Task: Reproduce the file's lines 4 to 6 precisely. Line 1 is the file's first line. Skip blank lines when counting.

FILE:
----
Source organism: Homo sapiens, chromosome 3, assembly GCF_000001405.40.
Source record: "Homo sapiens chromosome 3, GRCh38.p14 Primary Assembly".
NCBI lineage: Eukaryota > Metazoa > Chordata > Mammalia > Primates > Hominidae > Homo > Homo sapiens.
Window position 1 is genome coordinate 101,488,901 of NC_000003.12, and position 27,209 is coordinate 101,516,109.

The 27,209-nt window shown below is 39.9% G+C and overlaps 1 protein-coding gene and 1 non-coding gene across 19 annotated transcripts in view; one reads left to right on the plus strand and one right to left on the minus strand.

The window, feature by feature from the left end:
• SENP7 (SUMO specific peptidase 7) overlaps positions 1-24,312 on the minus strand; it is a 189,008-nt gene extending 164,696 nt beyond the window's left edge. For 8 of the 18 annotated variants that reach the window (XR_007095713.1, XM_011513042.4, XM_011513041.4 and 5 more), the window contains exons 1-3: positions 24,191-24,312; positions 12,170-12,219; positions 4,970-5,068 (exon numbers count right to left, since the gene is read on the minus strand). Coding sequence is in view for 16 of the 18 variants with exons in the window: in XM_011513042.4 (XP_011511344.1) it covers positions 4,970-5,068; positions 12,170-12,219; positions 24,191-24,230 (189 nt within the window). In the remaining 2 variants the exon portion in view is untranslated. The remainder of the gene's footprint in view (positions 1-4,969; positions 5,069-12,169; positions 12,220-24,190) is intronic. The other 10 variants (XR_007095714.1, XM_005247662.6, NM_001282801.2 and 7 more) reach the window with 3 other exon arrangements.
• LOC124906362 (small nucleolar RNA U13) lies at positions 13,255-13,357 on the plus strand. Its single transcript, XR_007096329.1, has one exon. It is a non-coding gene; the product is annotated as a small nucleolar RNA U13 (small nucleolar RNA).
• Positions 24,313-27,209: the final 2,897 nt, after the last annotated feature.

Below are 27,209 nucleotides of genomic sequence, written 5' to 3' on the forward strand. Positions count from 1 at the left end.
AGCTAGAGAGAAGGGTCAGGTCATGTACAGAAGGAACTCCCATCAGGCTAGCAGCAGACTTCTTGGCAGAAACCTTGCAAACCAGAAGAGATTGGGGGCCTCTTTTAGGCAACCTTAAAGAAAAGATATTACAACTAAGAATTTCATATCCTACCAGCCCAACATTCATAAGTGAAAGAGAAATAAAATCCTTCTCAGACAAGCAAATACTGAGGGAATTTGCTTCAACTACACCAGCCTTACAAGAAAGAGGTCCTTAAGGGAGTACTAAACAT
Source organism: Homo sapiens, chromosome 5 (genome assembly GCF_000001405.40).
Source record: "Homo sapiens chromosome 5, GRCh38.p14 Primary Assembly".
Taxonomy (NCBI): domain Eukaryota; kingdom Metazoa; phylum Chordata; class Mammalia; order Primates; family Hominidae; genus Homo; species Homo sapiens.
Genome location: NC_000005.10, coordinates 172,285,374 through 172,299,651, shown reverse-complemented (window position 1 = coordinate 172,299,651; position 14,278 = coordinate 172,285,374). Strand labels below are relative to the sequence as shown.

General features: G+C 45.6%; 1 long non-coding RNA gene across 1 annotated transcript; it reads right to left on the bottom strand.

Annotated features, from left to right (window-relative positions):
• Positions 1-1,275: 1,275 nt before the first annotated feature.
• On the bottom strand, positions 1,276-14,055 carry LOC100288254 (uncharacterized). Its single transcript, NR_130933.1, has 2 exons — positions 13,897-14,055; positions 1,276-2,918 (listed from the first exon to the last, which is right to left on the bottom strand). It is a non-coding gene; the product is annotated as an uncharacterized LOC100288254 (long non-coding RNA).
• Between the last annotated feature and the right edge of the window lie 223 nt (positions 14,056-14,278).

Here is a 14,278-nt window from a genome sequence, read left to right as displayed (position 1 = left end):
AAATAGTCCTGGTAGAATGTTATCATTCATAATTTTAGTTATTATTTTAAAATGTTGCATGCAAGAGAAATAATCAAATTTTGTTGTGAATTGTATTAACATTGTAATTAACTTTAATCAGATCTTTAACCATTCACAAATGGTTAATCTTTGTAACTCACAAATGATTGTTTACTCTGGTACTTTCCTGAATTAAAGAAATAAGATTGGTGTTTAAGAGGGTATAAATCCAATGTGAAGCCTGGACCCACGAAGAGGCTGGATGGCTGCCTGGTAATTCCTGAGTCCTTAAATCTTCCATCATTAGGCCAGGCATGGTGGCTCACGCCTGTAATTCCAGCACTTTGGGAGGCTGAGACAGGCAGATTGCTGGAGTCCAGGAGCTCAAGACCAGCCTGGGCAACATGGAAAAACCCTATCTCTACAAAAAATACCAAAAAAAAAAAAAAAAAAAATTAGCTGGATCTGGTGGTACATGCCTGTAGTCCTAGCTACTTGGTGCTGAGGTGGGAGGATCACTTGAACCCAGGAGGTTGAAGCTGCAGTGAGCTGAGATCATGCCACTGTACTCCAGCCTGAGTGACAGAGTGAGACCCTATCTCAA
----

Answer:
Window position 1 is genome coordinate 101,488,901 of NC_000003.12, and position 27,209 is coordinate 101,516,109.

The 27,209-nt window shown below is 39.9% G+C and overlaps 1 protein-coding gene and 1 non-coding gene across 19 annotated transcripts in view; one reads left to right on the plus strand and one right to left on the minus strand.

The window, feature by feature from the left end: